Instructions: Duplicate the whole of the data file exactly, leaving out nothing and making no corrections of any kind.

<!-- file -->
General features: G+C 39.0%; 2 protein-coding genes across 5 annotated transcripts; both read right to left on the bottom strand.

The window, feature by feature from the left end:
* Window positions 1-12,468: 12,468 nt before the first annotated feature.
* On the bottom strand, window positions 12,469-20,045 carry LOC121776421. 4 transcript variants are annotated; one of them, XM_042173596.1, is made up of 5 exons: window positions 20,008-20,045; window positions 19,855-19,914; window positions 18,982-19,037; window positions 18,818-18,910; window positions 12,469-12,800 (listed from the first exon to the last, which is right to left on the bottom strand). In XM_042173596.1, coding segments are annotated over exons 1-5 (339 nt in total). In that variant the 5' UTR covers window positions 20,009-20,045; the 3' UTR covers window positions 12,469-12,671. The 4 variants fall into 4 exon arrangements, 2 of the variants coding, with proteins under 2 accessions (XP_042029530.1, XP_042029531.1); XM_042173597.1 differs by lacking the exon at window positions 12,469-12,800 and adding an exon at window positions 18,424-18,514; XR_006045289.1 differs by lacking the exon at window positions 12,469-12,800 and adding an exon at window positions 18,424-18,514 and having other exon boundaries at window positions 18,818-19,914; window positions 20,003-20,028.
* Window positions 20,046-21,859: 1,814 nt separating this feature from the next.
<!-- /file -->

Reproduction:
General features: G+C 39.0%; 2 protein-coding genes across 5 annotated transcripts; both read right to left on the bottom strand.

The window, feature by feature from the left end:
* Window positions 1-12,468: 12,468 nt before the first annotated feature.
* On the bottom strand, window positions 12,469-20,045 carry LOC121776421. 4 transcript variants are annotated; one of them, XM_042173596.1, is made up of 5 exons: window positions 20,008-20,045; window positions 19,855-19,914; window positions 18,982-19,037; window positions 18,818-18,910; window positions 12,469-12,800 (listed from the first exon to the last, which is right to left on the bottom strand). In XM_042173596.1, coding segments are annotated over exons 1-5 (339 nt in total). In that variant the 5' UTR covers window positions 20,009-20,045; the 3' UTR covers window positions 12,469-12,671. The 4 variants fall into 4 exon arrangements, 2 of the variants coding, with proteins under 2 accessions (XP_042029530.1, XP_042029531.1); XM_042173597.1 differs by lacking the exon at window positions 12,469-12,800 and adding an exon at window positions 18,424-18,514; XR_006045289.1 differs by lacking the exon at window positions 12,469-12,800 and adding an exon at window positions 18,424-18,514 and having other exon boundaries at window positions 18,818-19,914; window positions 20,003-20,028.
* Window positions 20,046-21,859: 1,814 nt separating this feature from the next.